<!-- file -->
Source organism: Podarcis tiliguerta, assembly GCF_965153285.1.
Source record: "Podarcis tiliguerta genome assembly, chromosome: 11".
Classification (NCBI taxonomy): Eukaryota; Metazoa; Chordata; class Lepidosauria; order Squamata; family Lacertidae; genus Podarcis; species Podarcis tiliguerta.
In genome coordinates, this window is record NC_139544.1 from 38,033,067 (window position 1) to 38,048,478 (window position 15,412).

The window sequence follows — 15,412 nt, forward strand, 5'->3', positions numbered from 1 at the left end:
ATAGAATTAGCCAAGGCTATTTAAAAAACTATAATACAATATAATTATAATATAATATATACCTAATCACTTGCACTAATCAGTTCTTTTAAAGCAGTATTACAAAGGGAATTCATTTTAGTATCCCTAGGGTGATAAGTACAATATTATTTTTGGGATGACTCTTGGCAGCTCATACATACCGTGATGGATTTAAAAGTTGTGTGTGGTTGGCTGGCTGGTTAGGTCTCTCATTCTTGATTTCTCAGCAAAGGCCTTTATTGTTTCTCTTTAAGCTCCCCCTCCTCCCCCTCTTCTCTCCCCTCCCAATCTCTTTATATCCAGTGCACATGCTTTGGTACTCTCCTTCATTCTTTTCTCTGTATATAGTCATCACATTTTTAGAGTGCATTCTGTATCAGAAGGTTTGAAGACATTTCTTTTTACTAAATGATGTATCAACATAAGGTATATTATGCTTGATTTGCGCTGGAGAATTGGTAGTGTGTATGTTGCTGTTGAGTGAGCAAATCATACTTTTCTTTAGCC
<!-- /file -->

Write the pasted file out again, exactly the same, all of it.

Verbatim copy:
Source organism: Podarcis tiliguerta, assembly GCF_965153285.1.
Source record: "Podarcis tiliguerta genome assembly, chromosome: 11".
Classification (NCBI taxonomy): Eukaryota; Metazoa; Chordata; class Lepidosauria; order Squamata; family Lacertidae; genus Podarcis; species Podarcis tiliguerta.
In genome coordinates, this window is record NC_139544.1 from 38,033,067 (window position 1) to 38,048,478 (window position 15,412).

The window sequence follows — 15,412 nt, forward strand, 5'->3', positions numbered from 1 at the left end:
ATAGAATTAGCCAAGGCTATTTAAAAAACTATAATACAATATAATTATAATATAATATATACCTAATCACTTGCACTAATCAGTTCTTTTAAAGCAGTATTACAAAGGGAATTCATTTTAGTATCCCTAGGGTGATAAGTACAATATTATTTTTGGGATGACTCTTGGCAGCTCATACATACCGTGATGGATTTAAAAGTTGTGTGTGGTTGGCTGGCTGGTTAGGTCTCTCATTCTTGATTTCTCAGCAAAGGCCTTTATTGTTTCTCTTTAAGCTCCCCCTCCTCCCCCTCTTCTCTCCCCTCCCAATCTCTTTATATCCAGTGCACATGCTTTGGTACTCTCCTTCATTCTTTTCTCTGTATATAGTCATCACATTTTTAGAGTGCATTCTGTATCAGAAGGTTTGAAGACATTTCTTTTTACTAAATGATGTATCAACATAAGGTATATTATGCTTGATTTGCGCTGGAGAATTGGTAGTGTGTATGTTGCTGTTGAGTGAGCAAATCATACTTTTCTTTAGCC